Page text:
A.J. Langer, Bill Cobbs, blog, Brandon Adams, Brandon Quintin Adams, comedy, entertainment, Everett McGill, Film, Horror, movies, mystery, rants, review, Sean Whalen, The People Under the Stairs, thoughts, thriller, Ving Rhames, Wendy Robie, Wes Craven
The People Under the Stairs (1991)
Written and Directed by Wes Craven
Personally, I think there are too many of Wes Craven’s films that become underrated as the years pass. Because besides being an excellent Writer/Director, he’s aware of the ways of the world, the genre he films for and what works best on-screen. Getting the idea for this film after reading of an incident occurring in which two men were reported breaking into a house located in a predominantly white neighborhood. However upon the Police arriving and checking out the house, discovered children being kept hidden away from the outside world. The year was 1987 and having written an 80 page first act, it wouldn’t be until years later that he was able to finish such while manifesting overnight in a dream.
The story has its way of showing the underbelly of society and how classes are divided within such. Revolving around 13 year old Dexter, nicknamed Fool (Brandon Adams), with his mother’s illness combined with their impending eviction seeming to fall into his hands; told he’d be the man of the house now. Forced to tag along with his sister’s friend Leroy (Ving Rhames) and colleague who insist on having an idea when finding a treasure map that belonged to the renters forcing them out into the streets. Upon arriving however, find that the entrance wouldn’t be the only troubling factor in their matter. Owned by a brother (Everett McGill) and sister (Wendy Robie), who initially ran a funeral parlor out of their house but faired far better once getting into real estate. Greed kicking in, taking over, and with an unbeknown history, producing the siblings seen that referred to the other as Mommy and Daddy. A insight to their past or simply the roles they had transpired to once in the midst of the relentless chaos surrounding them. Disgusted by what their community had come to, though claiming to be people of God, there didn’t seem any measure too drastic for the duo.
While having a “daughter” named Alice (A.J. Langer), any chance in finding a male counter didn‘t seem possible thus far. Though trying and cutting out all the bad parts (i.e tongues, ears, so forth) these men were banished to the cellar and given flashlights with cannibalism left as an only choice food wise. One referred to as Roach (Sean Whalen), who had escaped Daddy’s wrath and found solace within the walls of the house where he was unable to be captured. Suffering at the hands of the devilish pair, Alice had been able to survive by not seeing, hearing or speaking any evil that went on inside the house. Making friends with Fool who while does escape, bravely makes his way back to help her. Losing the two originally arriving with and reporting the house to the cops who only saw what the surface showed, leaving without so much as a hint of anything being astray. Having sedated those under the stairs with horse tranquilizers and playing into what they needed to hear in order to go about their deceitful ways. Far too easy it seemed.
How often in society do instances as such go unnoticed or unreported for simply fear of ignorance. The first Police that arrived on scene didn’t even check the household; being told it had already been done seemed to suffice. But it’s the presumptions of race being associated with crime or religion saving certain people from being further investigated that Wes displays adequately. What irony to believe one thing and later find that you couldn’t be any more wrong about the situation. In the end, all the people taken out of their homes arrive with Fool’s sister to fight the evil that had all along been clear as day to them. Despite the immense security system installed around the house, justice was served as only could be; relinquishing the power to those in the cellar and using the bombs implanted around the house to tear down the evil once and for all…or until the next batch of crazies moved in.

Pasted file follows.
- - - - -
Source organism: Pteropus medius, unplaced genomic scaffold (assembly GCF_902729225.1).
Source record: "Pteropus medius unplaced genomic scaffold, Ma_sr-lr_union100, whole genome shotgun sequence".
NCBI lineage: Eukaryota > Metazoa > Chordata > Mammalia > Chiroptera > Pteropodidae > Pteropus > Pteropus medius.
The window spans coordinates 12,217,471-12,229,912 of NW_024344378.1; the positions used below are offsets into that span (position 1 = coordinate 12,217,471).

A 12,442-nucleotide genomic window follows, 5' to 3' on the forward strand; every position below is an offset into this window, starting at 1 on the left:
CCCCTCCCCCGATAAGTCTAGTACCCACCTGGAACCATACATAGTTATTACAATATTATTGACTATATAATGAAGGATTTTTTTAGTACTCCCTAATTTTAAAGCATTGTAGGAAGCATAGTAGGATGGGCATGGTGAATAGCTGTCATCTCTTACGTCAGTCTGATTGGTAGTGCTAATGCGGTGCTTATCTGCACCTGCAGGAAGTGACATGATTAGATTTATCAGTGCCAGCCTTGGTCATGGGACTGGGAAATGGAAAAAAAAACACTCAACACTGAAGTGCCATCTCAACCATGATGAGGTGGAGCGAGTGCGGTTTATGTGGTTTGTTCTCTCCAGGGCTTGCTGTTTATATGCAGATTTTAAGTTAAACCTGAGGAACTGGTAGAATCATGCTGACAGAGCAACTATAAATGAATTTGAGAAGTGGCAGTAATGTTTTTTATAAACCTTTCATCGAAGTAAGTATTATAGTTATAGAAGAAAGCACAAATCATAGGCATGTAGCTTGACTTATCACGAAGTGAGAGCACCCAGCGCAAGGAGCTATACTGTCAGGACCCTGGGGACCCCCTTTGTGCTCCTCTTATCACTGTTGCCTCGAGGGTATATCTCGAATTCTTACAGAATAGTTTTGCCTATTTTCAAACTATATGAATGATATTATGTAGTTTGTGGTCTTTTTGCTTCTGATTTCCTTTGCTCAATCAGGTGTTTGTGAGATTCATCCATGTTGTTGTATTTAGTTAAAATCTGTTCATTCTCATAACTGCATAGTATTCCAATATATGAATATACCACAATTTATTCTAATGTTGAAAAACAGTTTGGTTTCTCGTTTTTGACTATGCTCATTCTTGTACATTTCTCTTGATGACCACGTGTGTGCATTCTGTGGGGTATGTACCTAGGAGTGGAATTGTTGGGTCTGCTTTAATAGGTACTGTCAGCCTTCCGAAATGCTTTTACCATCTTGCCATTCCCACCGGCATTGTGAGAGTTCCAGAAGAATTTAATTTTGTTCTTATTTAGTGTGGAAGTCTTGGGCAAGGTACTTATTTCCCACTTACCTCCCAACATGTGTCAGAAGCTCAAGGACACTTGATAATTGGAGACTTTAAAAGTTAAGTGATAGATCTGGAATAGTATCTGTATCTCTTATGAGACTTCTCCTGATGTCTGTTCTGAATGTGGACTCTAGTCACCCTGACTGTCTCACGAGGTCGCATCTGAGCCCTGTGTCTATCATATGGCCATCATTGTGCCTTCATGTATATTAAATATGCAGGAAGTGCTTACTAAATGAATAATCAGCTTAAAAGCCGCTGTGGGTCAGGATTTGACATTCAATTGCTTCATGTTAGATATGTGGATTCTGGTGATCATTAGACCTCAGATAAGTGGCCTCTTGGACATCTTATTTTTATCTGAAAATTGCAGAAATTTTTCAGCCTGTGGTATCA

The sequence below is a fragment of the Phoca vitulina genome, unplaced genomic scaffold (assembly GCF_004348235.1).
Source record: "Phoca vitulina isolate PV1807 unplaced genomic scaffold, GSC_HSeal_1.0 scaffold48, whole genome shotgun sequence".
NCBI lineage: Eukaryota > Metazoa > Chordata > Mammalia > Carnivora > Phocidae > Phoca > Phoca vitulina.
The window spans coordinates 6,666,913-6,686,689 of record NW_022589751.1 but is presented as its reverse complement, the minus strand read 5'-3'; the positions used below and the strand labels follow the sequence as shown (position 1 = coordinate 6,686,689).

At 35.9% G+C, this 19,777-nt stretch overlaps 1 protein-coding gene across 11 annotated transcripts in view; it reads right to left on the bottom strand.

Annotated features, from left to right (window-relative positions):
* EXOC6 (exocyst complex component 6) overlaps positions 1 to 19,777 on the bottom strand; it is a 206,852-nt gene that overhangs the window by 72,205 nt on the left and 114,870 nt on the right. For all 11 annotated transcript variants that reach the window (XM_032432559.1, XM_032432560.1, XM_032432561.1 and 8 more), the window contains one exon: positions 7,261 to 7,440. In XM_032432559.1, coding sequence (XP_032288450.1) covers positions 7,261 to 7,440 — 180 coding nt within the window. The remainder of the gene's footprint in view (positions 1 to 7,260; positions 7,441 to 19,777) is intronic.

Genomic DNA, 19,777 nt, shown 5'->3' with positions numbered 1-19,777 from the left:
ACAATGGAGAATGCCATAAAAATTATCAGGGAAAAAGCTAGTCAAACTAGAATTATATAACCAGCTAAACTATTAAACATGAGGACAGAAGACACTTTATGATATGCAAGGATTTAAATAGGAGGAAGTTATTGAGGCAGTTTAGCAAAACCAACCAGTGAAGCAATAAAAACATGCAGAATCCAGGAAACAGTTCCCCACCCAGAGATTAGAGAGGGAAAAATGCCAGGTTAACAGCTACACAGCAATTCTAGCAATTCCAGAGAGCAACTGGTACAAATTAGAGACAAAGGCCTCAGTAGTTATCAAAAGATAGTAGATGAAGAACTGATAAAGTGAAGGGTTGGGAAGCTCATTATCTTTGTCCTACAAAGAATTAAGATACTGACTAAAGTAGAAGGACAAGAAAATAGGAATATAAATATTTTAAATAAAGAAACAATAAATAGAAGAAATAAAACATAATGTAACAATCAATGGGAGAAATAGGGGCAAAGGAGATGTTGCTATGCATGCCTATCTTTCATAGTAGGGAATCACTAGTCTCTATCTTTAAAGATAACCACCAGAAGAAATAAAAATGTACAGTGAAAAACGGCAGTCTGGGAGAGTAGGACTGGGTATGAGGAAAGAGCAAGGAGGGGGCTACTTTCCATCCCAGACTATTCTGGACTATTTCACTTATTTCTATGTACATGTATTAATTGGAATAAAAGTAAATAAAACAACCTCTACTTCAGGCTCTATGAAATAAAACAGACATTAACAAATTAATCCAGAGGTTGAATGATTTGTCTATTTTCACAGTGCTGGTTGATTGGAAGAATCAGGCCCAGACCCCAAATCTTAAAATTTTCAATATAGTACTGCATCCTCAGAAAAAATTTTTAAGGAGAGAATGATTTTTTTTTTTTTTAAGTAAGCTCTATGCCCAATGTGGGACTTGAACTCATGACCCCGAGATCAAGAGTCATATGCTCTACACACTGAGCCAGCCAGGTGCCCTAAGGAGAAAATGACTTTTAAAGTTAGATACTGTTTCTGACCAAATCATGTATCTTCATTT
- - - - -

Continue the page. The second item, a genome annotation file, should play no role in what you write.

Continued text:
Most might find the film to be a bit theatric, and it certainly can be at times. Especially with the way our antagonist often pounces about the house and yells every 5 minutes for everyone to burn in hell. But I just found the seemingly random S&M outfit Daddy wore to be the only thing I could have done without. Wendy Robie was especially a memorable character, certainly my favorite, with her way of needing life to be the supposed perfect dreamt up. Failing to realize her upbringings and selfish ways never gave her a chance and in turn, ended up taking out any transgressions on Alice and the others that entered her home. She was the perfect combination of Mommy Dearest and Margaret White all rolled into one. And though the antics and partial dialogue were a bit silly, considering it was a grown man fighting a just turned 13 year old, one couldn’t truly expect an all out grisly behavior fight to the death. Sean Whalen, while memorable, was simply not shown enough but had a nice entrance and I loved when they show his tongue of which had been cut out. It’s as well marked as Comedy so shouldn’t be so surprising in certain deliveries as was no doubt, intentional. The momentum doesn’t relent and the angled shots used to display the tense and often sadist moments helped in creating the suspense so rightfully missing from other Horror films.